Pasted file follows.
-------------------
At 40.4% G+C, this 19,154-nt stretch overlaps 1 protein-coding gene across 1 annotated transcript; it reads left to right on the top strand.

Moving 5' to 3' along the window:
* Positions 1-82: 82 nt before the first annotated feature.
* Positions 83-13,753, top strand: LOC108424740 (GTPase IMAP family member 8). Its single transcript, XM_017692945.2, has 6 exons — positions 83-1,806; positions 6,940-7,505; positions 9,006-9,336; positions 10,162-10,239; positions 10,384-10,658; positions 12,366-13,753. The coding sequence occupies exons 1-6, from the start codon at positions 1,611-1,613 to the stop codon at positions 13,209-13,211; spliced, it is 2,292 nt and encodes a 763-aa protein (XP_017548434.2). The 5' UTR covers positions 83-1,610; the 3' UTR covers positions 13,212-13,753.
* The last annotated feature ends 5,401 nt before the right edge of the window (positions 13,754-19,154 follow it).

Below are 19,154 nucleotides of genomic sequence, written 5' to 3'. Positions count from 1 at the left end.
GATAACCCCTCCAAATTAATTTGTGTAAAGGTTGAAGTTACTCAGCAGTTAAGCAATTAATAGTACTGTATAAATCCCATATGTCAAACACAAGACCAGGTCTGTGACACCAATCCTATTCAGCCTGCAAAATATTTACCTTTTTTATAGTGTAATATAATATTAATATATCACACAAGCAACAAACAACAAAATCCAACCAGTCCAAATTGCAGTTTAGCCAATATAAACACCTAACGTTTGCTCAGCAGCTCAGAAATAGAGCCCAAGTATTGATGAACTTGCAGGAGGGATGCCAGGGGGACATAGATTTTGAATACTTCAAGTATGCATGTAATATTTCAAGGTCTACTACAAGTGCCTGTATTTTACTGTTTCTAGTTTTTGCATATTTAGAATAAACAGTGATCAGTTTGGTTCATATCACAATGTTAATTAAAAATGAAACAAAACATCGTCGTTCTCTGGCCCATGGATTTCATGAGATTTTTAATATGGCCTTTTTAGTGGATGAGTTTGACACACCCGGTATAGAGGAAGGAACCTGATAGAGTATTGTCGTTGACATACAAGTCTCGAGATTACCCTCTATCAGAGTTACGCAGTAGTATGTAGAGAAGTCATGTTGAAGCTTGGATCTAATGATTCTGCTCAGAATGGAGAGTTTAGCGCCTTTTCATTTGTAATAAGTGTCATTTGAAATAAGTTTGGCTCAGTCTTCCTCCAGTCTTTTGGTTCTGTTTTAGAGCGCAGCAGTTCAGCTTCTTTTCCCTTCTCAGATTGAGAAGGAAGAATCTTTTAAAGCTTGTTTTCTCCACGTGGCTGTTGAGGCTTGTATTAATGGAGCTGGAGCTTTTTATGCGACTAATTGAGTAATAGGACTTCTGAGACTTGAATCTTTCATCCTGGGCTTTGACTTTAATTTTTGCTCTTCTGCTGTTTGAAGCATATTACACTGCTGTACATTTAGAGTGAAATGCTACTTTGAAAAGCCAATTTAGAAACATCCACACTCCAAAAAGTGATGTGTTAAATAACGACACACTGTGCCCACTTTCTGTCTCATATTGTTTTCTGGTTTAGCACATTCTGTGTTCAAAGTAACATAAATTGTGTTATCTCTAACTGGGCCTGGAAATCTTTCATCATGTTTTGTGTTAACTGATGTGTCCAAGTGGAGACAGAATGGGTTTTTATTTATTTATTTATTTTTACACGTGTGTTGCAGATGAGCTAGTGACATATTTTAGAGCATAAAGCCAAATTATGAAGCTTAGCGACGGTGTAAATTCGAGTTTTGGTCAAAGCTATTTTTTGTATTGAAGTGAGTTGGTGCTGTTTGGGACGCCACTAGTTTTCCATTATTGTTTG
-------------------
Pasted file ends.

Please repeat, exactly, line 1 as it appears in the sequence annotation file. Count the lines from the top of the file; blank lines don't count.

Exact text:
At 40.4% G+C, this 19,154-nt stretch overlaps 1 protein-coding gene across 1 annotated transcript; it reads left to right on the top strand.